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  About the Neuroscience Information Framework

Who we are, what we're doing

A new broad multi-site NIH Neuroscience Blueprint initiative has been assembled to develop a Neuroscience Information Framework for the National Institutes of Health. The Framework project is designed toward integrating access to, and utilization of, neuroinformatic resources. Weill Medical College of Cornell University has partnered with California Institute of Technology, George Mason University, University of California San Diego, and Yale University, in conjunction with the Society for Neuroscience and with volunteer collaborators at nine additional sites. The Framework will include a comprehensive, dynamic, inventory of Web-accessible neuroscience resources, an extended and integrated BrainML terminology describing resources and contents, and an interface accepting and aiding concept-based queries that span resources across multiple levels of biological function to provide rapid, informative, and clear responses. The initiative is sponsored by 14 NIH Neuroscience Blueprint Institutes and Centers.

Resources accessible via the Framework are projected to include experimental, clinical, and translational databases, knowledge bases, atlases, genetic/genomic and material resources, and tool and modeling sites for processing, analysis, or simulation of brain data. These provide data and analyses at multiple biological scales, based on different data models and representing many different communities and techniques within neuroscience, each with specific conventions, terminologies, and orientations.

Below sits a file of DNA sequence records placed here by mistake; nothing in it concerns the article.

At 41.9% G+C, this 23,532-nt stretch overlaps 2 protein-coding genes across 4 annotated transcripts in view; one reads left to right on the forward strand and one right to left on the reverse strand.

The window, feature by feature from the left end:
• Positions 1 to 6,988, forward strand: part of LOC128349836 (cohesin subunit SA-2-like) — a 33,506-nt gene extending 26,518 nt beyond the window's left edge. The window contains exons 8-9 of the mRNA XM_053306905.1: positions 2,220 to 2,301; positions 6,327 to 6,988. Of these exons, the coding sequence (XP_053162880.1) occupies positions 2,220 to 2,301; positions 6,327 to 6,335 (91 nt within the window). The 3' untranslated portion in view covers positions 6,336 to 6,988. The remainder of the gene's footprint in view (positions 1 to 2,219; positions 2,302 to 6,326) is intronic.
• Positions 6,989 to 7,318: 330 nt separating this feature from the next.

Towards this effort, we project coordination with other standards efforts, including the new International Neuroinformatics Coordinating Facility, evolving Society for Neuroscience data sharing best practices, the Human Brain Project Structural and Functional Imaging working group, and related neuroinformatic activities globally.

How you can help

Neuroscientists wishing to identify publicly available, national and international research activities, tools, resources and databases to be considered for inclusion in the inventory are encouraged to submit their suggestions under the subject heading "Blueprint Inventory" to Dr. Daniel Gardner, the PI, via email at the following address: dan AT aplysia.med.cornell.edu

Open development towards open use

To serve the broad field of neuroscience and maximize the utility of our work, Framework development conforms to the following open standards: Open data, open exchange, and open analysis -- via open source and open platform -- towards open discovery for neuroscience.

More information

More information is available through the Documents and NIH Blueprint sections of this site. In particular, see this Powerpoint presentation.


NIH Neuroscience Blueprint